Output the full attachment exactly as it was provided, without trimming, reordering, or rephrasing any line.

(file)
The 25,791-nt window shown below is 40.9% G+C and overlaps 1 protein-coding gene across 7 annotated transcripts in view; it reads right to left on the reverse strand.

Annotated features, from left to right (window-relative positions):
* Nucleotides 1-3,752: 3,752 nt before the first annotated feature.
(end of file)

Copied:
The 25,791-nt window shown below is 40.9% G+C and overlaps 1 protein-coding gene across 7 annotated transcripts in view; it reads right to left on the reverse strand.

Annotated features, from left to right (window-relative positions):
* Nucleotides 1-3,752: 3,752 nt before the first annotated feature.